Versus: Cook Me All Night Long

New Wave tastes better than Swamp Rock at Easy Street.

The Place: Easy Street Records, 4559 California Ave. S.W., 938-3279, WEST SEATTLE. Easy Street Records in West Seattle isn't just one of Rolling Stone's top 25 record stores in the country, it's one of the most popular brunch spots in town. It's not uncommon to wait 45 minutes for a cramped table on weekends. With hard-core diner items spanning a three-page menu, you're absolutely going to find something you like, whether the Dolly Parton Big Stack of pancakes, eggs, and bacon or the Beck Omelet filled with faux bacon and veggies. Just about everything has a musical slant to it, but which plates hit the right note? To find out, we pit Easy Street's best-selling brunch plates against each other. The Rivals: Swamp Rock vs. New Wave. Don't be fooled by the cutesy name: the Suzy Q will cut you with a sharp spike of cholesterol. This popular breakfast item ($6.25) comes with three eggs any style, toast, hash browns, and four strips of some of the best bacon you'll ever eat. We suggest opting for either the Texas toast or English muffin, as you'll need something to soak up all the grease. This is pretty much your standard hangover breakfast. The hash browns are cooked nicely —crisp on the outside, tender on the inside. Our over-easy eggs were also cooked perfectly, with solid whites and runny yolks. And as busy as this kitchen was, we were quite surprised that nothing on our plate was burnt or undercooked. Our only complaint was that our pat of wrapped butter was set atop our hot toast, which created a melty mess before we even opened it. New Wave O's Rancheros ($6.95) gets the award for name-stretching, if nothing else. It really is a plate of traditional huevos rancheros with two eggs, corn tortillas, refried beans, cheese, and all the trimmings. The refried beans are made from scratch every morning before the cafe opens at 7 a.m. The amount of cheese underscores the fresh taste of the beans, but they still deserve a nod for effort. The side of plain old iceberg lettuce, which we assumed was total garnish, was crisp and fresh; the salsa, also homemade, adds some zip. We also went for over-easy eggs instead of the more traditional scrambled; having yolks ooze from the pile of beans and cheese was not only visually appealing, it gave the tortillas something to absorb. Speaking of tortillas, they really flavored this dish, which lacked a bit of seasoning. The sweetness of the corn, along with the heat from the salsa, won us over. The Champ: This was a split decision. While the Suzy Q is good, it's definitely not something most sober people would order. Four strips of bacon, three eggs, and toast? Which just happens to pair perfectly with a couple of cold PBRs? Only if you have a bucket of booze swirling around in your stomach. But we're going to give the winning vote to the New Wave O's Rancheros for two reasons: 1) It's good, and 2) a lot of TLC went into making it. We suggest asking for an additional side of salsa and paying the extra $2 for some chorizo to really solidify this dish. jperry@seattleweekly.com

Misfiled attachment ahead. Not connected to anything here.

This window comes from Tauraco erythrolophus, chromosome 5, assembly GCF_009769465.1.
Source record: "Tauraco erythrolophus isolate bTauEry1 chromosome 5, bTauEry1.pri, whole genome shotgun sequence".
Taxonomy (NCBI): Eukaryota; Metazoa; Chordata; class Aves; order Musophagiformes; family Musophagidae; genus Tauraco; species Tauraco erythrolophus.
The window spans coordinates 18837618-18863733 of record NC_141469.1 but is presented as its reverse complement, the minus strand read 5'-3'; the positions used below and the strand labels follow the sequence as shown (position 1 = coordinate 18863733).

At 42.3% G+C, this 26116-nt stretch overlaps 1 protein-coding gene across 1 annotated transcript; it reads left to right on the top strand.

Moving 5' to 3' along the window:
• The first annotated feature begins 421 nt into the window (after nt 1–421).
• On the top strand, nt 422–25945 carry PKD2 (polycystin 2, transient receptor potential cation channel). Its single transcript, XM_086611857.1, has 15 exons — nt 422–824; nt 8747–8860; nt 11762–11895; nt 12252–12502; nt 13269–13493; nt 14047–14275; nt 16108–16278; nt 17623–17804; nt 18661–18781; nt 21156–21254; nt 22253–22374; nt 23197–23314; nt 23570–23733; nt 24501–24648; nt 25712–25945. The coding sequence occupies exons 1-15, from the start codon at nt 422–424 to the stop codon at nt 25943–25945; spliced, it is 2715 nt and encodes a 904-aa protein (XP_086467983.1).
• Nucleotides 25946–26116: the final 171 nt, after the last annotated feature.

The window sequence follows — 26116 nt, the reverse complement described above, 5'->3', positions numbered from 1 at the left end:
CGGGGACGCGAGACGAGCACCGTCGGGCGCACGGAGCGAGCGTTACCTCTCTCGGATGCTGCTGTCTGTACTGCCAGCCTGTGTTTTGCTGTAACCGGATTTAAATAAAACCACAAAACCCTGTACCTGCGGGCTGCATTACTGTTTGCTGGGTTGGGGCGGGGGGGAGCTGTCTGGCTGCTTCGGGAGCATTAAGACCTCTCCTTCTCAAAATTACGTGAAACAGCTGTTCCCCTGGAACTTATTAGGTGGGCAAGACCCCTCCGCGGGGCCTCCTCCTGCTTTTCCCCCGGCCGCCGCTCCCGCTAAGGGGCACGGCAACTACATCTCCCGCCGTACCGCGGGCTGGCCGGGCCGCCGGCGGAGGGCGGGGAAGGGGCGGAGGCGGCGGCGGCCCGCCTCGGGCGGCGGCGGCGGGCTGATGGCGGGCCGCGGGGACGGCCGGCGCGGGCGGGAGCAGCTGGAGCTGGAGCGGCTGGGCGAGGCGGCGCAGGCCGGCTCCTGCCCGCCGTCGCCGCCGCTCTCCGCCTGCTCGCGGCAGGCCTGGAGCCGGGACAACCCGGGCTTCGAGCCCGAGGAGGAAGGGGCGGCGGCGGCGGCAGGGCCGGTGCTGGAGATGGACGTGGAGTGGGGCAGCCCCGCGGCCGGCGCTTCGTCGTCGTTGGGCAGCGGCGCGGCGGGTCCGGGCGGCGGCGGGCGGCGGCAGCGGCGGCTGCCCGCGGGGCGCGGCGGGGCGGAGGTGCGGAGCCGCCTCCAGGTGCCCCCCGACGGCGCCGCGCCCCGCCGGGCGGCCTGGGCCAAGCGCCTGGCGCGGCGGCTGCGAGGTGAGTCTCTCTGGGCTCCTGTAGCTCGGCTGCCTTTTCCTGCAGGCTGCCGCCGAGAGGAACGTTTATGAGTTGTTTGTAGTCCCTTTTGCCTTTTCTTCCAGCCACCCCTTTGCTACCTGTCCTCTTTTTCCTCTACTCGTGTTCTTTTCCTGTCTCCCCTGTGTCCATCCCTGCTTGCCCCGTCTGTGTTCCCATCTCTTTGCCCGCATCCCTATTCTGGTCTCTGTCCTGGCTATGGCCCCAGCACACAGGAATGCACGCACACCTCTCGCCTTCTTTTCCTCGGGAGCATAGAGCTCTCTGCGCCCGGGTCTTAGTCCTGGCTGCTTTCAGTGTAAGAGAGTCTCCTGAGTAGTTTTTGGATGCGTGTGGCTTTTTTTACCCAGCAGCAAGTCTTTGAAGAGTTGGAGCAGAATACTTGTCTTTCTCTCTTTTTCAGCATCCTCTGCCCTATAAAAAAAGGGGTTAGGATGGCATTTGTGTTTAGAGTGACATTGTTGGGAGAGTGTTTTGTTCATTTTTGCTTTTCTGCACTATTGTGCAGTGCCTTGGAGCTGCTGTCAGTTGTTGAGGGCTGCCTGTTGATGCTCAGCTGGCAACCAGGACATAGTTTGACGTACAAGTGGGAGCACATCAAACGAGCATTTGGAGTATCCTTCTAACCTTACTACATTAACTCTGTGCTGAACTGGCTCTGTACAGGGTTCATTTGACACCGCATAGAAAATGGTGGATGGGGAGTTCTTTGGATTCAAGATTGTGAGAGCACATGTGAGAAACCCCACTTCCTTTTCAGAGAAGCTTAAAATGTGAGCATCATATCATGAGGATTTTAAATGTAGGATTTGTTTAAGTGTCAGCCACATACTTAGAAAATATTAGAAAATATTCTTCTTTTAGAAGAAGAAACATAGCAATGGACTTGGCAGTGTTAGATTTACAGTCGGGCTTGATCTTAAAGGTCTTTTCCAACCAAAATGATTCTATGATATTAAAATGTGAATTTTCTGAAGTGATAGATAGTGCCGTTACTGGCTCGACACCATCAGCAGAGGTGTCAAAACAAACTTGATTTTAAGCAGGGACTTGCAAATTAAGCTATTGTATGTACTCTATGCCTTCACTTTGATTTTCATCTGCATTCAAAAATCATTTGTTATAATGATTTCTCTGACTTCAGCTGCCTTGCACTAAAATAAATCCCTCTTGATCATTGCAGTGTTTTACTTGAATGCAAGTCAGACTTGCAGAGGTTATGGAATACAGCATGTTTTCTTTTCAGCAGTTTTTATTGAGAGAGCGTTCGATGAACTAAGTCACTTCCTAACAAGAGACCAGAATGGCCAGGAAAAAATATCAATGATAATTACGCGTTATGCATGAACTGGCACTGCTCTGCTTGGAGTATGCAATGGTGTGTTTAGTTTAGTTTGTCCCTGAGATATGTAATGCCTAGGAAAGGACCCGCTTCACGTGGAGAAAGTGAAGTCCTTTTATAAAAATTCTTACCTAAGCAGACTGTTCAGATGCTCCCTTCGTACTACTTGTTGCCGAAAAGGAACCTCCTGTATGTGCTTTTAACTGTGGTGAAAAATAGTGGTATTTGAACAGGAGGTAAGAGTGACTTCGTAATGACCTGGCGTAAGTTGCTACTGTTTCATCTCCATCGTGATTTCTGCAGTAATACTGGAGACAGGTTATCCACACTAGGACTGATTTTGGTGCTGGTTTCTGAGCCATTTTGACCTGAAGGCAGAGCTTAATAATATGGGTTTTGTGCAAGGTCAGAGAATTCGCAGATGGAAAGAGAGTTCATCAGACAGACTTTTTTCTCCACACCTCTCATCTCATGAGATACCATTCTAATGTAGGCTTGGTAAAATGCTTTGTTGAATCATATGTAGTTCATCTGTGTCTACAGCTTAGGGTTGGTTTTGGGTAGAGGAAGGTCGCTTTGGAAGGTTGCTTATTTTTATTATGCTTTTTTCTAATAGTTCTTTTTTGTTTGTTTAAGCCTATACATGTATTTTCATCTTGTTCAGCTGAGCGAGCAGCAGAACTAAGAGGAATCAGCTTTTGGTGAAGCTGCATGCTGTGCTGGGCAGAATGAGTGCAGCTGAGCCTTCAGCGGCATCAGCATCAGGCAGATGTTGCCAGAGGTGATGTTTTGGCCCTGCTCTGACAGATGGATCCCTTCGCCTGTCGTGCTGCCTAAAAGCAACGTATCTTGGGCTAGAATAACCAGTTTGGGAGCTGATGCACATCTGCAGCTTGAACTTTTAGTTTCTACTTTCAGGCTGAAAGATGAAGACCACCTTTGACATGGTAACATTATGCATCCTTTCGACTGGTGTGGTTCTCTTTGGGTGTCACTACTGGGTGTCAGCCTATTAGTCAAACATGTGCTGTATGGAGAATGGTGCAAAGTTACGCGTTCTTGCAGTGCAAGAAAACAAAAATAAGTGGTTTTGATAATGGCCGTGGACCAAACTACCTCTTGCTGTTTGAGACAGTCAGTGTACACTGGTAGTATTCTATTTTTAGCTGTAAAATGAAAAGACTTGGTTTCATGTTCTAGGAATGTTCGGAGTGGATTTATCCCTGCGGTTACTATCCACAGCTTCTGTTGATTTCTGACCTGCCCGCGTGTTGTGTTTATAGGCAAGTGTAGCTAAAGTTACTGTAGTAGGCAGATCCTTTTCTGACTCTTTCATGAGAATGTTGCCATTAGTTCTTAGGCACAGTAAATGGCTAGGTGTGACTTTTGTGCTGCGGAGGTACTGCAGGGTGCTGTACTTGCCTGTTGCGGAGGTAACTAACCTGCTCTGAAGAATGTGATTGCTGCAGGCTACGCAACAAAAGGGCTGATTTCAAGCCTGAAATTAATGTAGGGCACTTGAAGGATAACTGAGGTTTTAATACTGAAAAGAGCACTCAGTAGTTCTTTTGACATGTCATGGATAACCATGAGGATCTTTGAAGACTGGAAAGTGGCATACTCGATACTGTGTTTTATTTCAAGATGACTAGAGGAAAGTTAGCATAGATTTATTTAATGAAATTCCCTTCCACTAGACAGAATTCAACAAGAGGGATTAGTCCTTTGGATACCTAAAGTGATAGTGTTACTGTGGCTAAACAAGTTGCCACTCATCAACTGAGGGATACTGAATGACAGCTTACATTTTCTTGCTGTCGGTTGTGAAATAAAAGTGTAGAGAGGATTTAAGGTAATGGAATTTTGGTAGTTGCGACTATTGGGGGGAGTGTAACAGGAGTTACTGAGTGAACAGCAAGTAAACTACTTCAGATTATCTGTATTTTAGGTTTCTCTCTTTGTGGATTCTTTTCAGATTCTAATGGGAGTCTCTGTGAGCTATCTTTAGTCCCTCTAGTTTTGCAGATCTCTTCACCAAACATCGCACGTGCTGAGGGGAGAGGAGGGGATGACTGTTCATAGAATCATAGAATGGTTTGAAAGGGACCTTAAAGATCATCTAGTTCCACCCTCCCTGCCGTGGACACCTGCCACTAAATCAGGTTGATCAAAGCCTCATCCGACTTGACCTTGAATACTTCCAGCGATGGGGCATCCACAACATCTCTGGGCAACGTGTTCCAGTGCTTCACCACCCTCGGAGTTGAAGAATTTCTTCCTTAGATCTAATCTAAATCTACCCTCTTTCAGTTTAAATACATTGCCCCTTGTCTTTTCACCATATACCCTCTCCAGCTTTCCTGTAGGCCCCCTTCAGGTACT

comments powered by Disqus